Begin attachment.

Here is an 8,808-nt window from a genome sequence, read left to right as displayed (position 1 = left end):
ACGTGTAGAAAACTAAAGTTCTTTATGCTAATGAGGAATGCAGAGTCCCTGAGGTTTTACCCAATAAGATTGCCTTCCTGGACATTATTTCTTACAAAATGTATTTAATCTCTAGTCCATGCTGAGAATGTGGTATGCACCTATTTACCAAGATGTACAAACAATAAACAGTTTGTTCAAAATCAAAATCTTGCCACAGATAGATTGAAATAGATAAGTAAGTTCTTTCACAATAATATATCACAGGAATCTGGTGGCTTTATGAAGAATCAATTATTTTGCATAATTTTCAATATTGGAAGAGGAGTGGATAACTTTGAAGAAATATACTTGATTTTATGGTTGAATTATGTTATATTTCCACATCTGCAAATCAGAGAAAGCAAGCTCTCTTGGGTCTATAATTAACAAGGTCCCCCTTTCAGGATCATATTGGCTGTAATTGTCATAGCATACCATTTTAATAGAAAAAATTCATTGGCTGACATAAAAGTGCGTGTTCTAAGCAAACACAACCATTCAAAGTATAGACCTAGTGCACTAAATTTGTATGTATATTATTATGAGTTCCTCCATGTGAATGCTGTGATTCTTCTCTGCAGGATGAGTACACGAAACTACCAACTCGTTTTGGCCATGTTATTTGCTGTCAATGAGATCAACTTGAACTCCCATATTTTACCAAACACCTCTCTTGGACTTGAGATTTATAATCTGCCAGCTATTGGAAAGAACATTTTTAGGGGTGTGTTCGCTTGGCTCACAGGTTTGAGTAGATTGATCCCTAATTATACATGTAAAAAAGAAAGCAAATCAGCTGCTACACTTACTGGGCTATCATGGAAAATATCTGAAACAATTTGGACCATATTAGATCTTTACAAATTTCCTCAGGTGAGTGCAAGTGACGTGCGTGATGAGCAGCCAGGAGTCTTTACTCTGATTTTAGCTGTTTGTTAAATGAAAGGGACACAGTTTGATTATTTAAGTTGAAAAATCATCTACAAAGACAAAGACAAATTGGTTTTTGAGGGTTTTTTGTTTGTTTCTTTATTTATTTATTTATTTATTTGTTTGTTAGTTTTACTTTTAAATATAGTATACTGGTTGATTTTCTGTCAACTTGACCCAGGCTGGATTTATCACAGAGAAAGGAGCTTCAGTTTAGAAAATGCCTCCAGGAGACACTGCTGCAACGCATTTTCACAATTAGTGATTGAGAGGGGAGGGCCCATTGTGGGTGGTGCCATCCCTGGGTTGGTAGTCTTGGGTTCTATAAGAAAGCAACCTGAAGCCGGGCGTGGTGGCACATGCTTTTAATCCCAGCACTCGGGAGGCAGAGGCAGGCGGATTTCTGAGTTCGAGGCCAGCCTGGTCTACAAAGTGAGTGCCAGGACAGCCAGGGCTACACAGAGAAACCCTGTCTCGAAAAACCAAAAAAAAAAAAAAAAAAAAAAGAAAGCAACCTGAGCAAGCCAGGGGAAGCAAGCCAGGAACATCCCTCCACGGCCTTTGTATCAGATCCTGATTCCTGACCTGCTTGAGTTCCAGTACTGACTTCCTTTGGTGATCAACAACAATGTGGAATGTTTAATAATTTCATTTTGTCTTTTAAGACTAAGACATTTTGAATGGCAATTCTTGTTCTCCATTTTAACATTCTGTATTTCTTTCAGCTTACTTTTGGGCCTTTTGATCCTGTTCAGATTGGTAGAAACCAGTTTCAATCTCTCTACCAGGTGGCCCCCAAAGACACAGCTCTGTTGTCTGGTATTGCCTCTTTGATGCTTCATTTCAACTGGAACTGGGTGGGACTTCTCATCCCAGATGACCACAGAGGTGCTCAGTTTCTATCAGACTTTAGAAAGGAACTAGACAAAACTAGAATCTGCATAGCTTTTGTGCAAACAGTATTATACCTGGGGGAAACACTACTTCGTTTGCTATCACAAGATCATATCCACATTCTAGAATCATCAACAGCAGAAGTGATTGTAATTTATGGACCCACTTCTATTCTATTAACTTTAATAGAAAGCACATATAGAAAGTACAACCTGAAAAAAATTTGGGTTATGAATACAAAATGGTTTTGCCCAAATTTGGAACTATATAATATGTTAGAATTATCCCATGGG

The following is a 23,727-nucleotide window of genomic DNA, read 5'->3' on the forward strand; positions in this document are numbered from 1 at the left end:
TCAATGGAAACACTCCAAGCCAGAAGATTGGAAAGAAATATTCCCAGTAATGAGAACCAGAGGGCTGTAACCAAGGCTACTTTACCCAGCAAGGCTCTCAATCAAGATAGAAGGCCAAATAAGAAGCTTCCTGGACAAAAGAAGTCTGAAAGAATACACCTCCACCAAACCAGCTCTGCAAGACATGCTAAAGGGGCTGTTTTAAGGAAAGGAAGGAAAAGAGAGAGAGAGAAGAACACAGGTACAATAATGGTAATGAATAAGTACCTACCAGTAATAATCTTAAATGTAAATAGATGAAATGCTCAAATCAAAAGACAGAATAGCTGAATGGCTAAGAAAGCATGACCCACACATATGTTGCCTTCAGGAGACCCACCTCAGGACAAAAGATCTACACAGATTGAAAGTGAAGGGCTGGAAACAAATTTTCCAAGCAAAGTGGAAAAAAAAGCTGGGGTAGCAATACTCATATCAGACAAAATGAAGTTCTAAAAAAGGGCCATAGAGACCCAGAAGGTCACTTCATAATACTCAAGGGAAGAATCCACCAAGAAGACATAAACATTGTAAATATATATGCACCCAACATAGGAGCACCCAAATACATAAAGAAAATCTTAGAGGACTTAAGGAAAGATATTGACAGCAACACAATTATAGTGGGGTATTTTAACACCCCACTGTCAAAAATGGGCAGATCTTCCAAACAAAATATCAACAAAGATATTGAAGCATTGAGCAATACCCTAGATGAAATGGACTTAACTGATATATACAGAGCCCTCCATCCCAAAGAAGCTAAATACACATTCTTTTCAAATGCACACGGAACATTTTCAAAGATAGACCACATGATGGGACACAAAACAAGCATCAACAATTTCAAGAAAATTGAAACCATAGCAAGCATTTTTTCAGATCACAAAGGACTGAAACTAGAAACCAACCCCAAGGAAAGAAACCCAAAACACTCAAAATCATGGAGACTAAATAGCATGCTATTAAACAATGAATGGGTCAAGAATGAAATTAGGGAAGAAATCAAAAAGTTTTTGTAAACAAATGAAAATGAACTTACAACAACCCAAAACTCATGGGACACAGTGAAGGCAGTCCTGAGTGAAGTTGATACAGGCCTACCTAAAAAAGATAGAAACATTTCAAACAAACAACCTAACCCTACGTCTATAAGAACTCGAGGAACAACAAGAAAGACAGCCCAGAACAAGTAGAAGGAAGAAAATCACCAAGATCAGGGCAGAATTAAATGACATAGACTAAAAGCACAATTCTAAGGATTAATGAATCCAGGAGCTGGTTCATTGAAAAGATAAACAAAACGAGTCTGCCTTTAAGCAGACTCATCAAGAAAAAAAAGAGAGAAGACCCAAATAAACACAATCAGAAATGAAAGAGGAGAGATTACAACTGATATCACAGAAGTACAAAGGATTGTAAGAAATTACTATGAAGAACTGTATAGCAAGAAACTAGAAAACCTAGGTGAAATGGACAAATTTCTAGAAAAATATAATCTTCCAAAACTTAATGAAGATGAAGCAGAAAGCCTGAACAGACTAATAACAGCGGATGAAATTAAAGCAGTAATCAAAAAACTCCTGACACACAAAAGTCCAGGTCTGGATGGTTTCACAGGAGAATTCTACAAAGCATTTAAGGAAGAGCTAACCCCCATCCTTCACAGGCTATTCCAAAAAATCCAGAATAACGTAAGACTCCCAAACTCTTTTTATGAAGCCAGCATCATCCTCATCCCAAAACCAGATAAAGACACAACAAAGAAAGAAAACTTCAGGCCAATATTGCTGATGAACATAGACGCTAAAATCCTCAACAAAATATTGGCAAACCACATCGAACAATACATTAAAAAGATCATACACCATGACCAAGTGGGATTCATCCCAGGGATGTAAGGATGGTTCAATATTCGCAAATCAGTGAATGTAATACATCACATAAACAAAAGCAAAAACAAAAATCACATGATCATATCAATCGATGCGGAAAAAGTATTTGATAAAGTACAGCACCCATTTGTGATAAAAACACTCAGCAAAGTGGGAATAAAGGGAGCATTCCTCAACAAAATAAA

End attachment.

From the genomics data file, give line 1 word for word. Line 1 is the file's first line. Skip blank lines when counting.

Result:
Here is an 8,808-nt window from a genome sequence, read left to right as displayed (position 1 = left end):